The first quarter of this year has been very stressful for most of the parents, the board exams (10th and 12th), final exams, students studying all the time. Parents confiscating all gadgets be it mobile, PS4, tablets, laptops or even poor old simple TV.
Last three months the dinner table conversations, weekend get-to-gather, what’s app chats, Facebook posts, even Instagram and linked-in seem to be carrying frustrating outburst of parents. This makes me wonder why do we take our exams so seriously, why are we so scared of letting our children fail? Why do mothers break down and cry when the child has scored below 50%.
Last few days have been very disturbing. As I waited for the ninth grade results to be out the constant fear of my child losing motivation if he fails was too much to handle. I was worried as to how will I counsel him. What bothered me more was why was I having this fear in the first place.
My son “passed” and my tension was over, or so I thought. Friends, family, neighbors even my “sabjiwala” wanted to know the percentage he scored. I felt proud as a parent knowing how difficult last year has been health wise for my son and also being aware that he is not a great writer; he hates to write, he loves to communicate through three-dimensional models and drawings; this surely was an achievement for him. I proudly shared his grade (50% appx.) with everyone one and was shocked to see people reacting as if it was a joke; shocked expressions, bits of advice on why it is important now at least to work hard, reviews on how his life is spoiled, scolding and finally silence, no one is asking anymore.
When I could take this stress of “what will happen next” no more, I sat down and looked at his report card (why is it called that in first place?) He had improved in practically all subjects by minimum 85%, in some even 100%. I think a student like this deserves applaud from school and parents and everyone else; he is not the only one. I look around and find many more like him who are highly intelligent(some even geniuses), smart, knowledgeable but not at all great scorers, the misfits of the Indian education systems; the ones who will be forced to drop out by schools, forced to be backbenchers, forced to be not eligible for any of the entrances. These all excellent learners will be tagged bad performers and eventually lose seats in the top education institutions.
This brings my focus back to what I have been researching; understanding education. Why are we so wrapped up with these number games? In management summits, forums and academic meetings students are being referred to as numbers, “our target for next year 600 numbers”. Once students join the school or college then again are referred to as numbers, “each class must have 75 numbers and if it is less than 50 combine two even if exceeds the cut-off of 75”. Whoever is the highest scorer (number again!) in the class will be the best student. General assumption used for selection of any discipline is that great scorers (numbers?) get science (numbers!), average scorers by default get commerce and the rest (numbers again) arts or humanities.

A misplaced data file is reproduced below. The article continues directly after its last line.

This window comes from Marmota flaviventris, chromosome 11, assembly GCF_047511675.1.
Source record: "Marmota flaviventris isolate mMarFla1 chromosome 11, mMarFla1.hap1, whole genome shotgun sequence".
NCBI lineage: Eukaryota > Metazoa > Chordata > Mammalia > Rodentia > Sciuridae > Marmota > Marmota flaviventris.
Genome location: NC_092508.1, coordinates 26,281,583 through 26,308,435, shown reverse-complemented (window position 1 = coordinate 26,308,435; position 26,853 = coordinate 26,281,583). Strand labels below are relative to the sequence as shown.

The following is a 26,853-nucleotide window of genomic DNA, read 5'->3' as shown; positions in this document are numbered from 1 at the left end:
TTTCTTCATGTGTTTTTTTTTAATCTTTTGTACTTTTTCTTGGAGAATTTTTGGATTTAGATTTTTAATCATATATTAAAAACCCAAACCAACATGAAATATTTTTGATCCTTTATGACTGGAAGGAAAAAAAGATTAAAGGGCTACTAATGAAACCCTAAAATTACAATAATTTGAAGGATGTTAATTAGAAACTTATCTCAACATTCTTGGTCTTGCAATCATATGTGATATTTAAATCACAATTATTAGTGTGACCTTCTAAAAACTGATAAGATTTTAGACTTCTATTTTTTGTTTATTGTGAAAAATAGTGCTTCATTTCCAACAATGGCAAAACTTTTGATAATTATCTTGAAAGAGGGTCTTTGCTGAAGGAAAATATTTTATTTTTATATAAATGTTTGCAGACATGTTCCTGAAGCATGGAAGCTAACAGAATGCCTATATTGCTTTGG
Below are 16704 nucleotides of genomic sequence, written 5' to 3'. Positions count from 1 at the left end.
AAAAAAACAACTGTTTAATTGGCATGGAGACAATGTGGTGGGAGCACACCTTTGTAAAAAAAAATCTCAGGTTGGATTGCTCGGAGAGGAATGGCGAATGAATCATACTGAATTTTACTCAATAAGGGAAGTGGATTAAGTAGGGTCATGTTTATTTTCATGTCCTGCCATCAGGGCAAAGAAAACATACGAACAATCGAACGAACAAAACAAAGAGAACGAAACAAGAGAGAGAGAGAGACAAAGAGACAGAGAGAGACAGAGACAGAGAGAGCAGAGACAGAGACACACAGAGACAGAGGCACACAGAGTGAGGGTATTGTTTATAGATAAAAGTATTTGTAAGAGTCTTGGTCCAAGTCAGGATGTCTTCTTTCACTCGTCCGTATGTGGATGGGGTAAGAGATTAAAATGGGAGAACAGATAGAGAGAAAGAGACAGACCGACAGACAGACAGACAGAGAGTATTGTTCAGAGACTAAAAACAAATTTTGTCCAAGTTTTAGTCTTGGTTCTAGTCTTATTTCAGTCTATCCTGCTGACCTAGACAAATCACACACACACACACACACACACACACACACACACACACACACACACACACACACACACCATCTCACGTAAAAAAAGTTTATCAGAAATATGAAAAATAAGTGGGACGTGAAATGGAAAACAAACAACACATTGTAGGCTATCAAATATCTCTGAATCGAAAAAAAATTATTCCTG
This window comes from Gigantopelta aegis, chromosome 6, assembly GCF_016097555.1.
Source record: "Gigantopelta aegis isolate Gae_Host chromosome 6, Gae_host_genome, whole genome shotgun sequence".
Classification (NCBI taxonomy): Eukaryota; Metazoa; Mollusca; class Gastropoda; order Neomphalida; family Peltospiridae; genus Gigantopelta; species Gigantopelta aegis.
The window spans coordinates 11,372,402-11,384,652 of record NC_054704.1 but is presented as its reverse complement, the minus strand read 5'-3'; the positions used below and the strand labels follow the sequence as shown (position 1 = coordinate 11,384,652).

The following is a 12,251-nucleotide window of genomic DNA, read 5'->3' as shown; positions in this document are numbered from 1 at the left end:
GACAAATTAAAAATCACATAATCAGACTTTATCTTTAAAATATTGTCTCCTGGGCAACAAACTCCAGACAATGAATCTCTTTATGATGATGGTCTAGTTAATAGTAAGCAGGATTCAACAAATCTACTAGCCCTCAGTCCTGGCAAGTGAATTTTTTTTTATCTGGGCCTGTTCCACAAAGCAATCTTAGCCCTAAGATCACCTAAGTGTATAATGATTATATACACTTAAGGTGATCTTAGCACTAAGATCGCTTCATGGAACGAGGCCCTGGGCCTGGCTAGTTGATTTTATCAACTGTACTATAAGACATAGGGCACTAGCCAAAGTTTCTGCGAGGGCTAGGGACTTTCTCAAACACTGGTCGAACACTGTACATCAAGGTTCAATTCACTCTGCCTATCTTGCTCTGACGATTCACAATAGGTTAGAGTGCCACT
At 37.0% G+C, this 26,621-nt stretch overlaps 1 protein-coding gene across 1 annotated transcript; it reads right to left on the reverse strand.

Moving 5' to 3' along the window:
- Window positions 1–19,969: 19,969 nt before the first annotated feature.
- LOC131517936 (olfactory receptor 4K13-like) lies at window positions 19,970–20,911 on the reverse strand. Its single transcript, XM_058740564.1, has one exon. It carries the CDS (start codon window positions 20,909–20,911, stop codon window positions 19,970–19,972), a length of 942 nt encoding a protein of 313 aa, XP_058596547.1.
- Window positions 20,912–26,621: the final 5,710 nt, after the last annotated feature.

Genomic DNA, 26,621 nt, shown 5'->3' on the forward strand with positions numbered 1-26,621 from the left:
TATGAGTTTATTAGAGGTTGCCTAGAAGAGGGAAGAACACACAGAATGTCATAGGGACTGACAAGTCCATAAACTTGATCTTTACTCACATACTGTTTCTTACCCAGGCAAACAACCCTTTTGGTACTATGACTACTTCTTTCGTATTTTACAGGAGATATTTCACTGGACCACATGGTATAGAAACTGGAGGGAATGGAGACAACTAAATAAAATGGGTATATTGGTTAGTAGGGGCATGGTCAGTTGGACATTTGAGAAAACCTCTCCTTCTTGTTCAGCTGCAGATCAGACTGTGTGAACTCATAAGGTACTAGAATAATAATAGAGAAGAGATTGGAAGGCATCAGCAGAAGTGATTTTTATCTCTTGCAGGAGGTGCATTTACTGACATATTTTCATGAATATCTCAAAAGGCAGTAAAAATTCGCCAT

The other day I came across this article http://indiatoday.intoday.in/story/sarva-shiksha-abhiyan-ssa-implementation/1/180091.html
In this article Mr. Govind states, “India’s unique contribution to the growth of the knowledge industry has significantly transformed the global perception of Indian education and raised expectations within the country as well as abroad. Yet paradoxically, India continues to be at the bottom of the pile as far as the human development index is concerned, ranked as low as 126. UNESCO’s Global Monitoring Report cautions that the country, along with its South-Asian neighbors and Sub-Saharan African countries, is at the grave risk of not meeting the global commitment to reach the goal of education for all by 2015.”
It is an interesting article but what caught my eye is that India is ranked as one of the lowest by UNESCO as far as Human development index is concerned.
For last three years that I have been researching on the way we teach in our schools, I am not only surprised but aghast to see that there is no contribution from the learner in any aspect of curriculum development, delivery, and assessment. The one whose life education is going to define is the one completely clueless about how?
The students are so caught up in scoring the highest grades possible to ensure a “better future” that every level of life experience seems to freeze for them. I wonder at times how does the percentage of top scorer in school or competitive exams help decide that he is going to be “that achiever alumni” for the premium engineering, medical or business college. How does it help top design or art schools to take a call on best “future artist and designers” based on entrance scores alone? We all have time and again witnessed success stories of Indian education system “misfits”.
There are schools and various education institute who are really trying hard to bring in change but the number of such change makers is like a drop in the ocean. There are changes required at grass root level, at mid-level, and at the top policy level.